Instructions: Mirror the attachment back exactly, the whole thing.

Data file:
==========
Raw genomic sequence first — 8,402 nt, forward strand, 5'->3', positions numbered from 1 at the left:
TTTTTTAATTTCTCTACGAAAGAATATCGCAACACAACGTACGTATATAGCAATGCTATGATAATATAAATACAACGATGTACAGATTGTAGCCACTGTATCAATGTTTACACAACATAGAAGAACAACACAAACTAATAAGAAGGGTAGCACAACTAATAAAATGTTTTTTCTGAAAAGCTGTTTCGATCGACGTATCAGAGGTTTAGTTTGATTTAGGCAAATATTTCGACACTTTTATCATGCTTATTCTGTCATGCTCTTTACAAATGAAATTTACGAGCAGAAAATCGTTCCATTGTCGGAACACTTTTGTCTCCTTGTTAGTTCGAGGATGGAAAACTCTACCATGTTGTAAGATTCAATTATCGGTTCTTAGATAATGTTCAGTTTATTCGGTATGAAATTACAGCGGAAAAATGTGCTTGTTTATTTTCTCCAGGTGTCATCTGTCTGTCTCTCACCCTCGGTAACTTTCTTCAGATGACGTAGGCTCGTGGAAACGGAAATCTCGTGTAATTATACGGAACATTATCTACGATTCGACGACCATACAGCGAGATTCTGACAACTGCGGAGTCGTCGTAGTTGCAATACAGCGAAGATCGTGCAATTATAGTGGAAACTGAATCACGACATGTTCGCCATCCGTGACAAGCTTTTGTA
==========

Raw genomic sequence first — 8,402 nt, forward strand, 5'->3', positions numbered from 1 at the left:
TTTTTTAATTTCTCTACGAAAGAATATCGCAACACAACGTACGTATATAGCAATGCTATGATAATATAAATACAACGATGTACAGATTGTAGCCACTGTATCAATGTTTACACAACATAGAAGAACAACACAAACTAATAAGAAGGGTAGCACAACTAATAAAATGTTTTTTCTGAAAAGCTGTTTCGATCGACGTATCAGAGGTTTAGTTTGATTTAGGCAAATATTTCGACACTTTTATCATGCTTATTCTGTCATGCTCTTTACAAATGAAATTTACGAGCAGAAAATCGTTCCATTGTCGGAACACTTTTGTCTCCTTGTTAGTTCGAGGATGGAAAACTCTACCATGTTGTAAGATTCAATTATCGGTTCTTAGATAATGTTCAGTTTATTCGGTATGAAATTACAGCGGAAAAATGTGCTTGTTTATTTTCTCCAGGTGTCATCTGTCTGTCTCTCACCCTCGGTAACTTTCTTCAGATGACGTAGGCTCGTGGAAACGGAAATCTCGTGTAATTATACGGAACATTATCTACGATTCGACGACCATACAGCGAGATTCTGACAACTGCGGAGTCGTCGTAGTTGCAATACAGCGAAGATCGTGCAATTATAGTGGAAACTGAATCACGACATGTTCGCCATCCGTGACAAGCTTTTGTA